If a young person needs treatment for an anxiety disorder, there are many different ways that treatment can look such as talk therapy, cognitive behavioral therapy, art therapy, or other approaches a child finds helpful for opening up. As your child speaks with a professional about their concerns, they may learn better ways to manage their anxiety and gain access to helpful strategies and resources.
How to Support Young People Facing Anxiety
- Get familiar with new things. Whether your child will be attending preschool or high school, you can begin to ease fears by helping them get acquainted with new places and new people. You could start by taking a tour of the school or simply driving by regularly. Some young children may appreciate role-playing new situations like meeting their teacher or making friends before the big day. By creating a familiarity like this, you can begin to take away the newness feeling that causes some back-to-school anxiety.
- Reduce stressors outside of school. Part of being able to face the challenges and fears of the school day is being able to relax in a comfortable, safe space afterward. Be willing to give the child space to recharge. A little respite goes a long way! Consider helping them find healthy activities to relieve stress — like joining a sports team, getting outside or channeling their energy into something creative. You can model these healthy behaviors to teach children of any age how to find comfort and peace after what may have been a stressful day.
- Acknowledge fears, and assert attendance. If your child is physically healthy, you as the parent or caregiver can be firm about their need to attend school. Feeling fear doesn’t mean school can’t be fun. Brainstorm with your student: What were some moments when they were scared at first, but ended up having a great time? Or when did something feel a little overwhelming, but turn out better than expected? Reminding them of this resilience can show kids what they’re capable of doing in the face of fear and anxiety.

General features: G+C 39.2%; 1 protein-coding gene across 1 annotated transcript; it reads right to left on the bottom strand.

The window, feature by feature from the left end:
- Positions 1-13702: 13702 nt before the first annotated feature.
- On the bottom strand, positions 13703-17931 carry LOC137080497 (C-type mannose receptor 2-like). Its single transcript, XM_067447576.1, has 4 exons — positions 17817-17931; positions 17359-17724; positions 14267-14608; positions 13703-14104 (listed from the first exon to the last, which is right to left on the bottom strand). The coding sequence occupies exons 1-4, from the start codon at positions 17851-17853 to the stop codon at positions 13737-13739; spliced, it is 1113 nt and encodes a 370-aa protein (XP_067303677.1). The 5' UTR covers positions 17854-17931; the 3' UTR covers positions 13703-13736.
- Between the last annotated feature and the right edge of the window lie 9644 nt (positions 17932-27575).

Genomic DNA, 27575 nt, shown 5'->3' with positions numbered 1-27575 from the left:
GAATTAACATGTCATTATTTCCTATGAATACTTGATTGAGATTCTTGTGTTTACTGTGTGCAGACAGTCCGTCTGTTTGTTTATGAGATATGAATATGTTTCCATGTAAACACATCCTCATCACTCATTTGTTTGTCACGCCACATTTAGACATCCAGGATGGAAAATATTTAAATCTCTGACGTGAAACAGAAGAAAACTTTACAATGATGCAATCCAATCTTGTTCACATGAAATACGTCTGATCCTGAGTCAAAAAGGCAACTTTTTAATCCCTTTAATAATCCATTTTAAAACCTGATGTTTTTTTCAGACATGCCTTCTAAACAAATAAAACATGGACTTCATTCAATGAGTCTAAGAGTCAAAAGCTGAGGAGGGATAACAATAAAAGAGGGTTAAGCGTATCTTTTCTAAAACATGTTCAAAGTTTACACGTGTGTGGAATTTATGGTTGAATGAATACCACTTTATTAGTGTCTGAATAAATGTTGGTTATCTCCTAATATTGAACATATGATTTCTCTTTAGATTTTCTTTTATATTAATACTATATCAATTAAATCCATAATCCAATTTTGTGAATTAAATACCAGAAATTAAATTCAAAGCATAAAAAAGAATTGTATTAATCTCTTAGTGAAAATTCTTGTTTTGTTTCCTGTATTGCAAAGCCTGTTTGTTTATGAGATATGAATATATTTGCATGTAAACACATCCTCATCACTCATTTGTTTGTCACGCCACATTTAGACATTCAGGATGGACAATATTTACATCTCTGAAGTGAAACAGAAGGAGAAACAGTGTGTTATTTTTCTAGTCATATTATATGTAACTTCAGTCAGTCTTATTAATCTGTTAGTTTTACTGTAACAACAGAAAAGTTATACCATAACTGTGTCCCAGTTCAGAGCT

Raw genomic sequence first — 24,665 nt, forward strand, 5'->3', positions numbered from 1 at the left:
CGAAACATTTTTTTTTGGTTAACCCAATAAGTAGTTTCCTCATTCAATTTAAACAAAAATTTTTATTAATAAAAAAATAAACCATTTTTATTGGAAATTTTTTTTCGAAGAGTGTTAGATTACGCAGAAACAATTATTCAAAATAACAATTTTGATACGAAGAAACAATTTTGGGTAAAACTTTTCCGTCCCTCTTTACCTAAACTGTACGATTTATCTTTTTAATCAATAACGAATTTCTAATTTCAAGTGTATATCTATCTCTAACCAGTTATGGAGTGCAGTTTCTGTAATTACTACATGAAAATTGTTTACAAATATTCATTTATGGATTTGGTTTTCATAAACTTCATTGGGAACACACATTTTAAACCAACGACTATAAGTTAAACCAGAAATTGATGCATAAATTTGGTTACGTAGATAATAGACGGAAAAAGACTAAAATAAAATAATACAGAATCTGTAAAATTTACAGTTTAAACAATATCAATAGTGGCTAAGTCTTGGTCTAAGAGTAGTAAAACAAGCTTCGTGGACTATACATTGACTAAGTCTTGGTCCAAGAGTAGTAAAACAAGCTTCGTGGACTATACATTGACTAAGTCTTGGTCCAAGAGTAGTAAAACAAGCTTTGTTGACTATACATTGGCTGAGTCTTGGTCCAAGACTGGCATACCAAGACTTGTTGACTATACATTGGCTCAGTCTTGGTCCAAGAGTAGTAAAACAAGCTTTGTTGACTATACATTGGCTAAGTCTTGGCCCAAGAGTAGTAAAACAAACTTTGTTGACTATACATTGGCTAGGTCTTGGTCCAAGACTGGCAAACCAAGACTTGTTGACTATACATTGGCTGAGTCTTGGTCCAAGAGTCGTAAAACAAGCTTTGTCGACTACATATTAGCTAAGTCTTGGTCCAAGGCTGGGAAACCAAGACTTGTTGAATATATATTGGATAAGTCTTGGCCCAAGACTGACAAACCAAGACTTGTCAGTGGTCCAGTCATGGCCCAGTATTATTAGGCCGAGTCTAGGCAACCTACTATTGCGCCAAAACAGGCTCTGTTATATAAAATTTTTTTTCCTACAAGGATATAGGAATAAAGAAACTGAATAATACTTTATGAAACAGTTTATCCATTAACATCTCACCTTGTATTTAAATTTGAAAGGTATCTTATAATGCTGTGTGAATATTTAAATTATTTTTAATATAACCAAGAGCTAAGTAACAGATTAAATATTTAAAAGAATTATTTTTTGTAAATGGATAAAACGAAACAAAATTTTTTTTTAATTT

- Be willing to answer questions. Current events are understandably anxiety-inducing. With headlines including school shootings, the pandemic and other violence, what can you as a caregiver do? Having a conversation to talk through worries, concerns and questions can be a good first step. Ask your child what they’ve heard and understand about the situation. Follow their lead and help them fill in gaps that may be concerning them. It’s important to note that caregivers may not always have an answer — and that’s okay. Give them space to share what they feel, and respond on their level. Reassure children that while these topics are understandably scary, schools are working to implement safety precautions.
- Lean into mental health services. If you’re continuing to see anxiety significantly impact your child as the school year goes on, seek professional help as needed. Connecting your child with the resources and education they need can be critical to helping them confront their anxiety and ultimately improve their situation. You can start by talking to a school counselor or your child’s primary physician. On our website, you’ll find eBooks, videos, blogs and more to help assess a young person’s mental wellbeing and providing tools to aid with coping.
As a parent or caregiver, you have the power to support your child as they address their anxiety and learn skills to manage it throughout their lives. You can provide a positive, uplifting environment for this emotional growth with awareness and understanding. If you feel your child may be facing a mental disorder, you may want to explore additional helpful webinars on depression, anxiety or ADHD.
About KVC Hospitals
For 30 years, KVC Hospitals has helped thousands of kids and teens achieve mental health wellness through expert and compassionate treatment. KVC uses a patient-centered approach that works to heal the whole family unit when a child is struggling with depression, anxiety, suicidal thoughts, self-harming, the impacts of trauma, and other mental health needs. To learn more about our services including our internationally renowned expertise in trauma-informed care, visit kvchospitals.org or call us at 913-890-7468.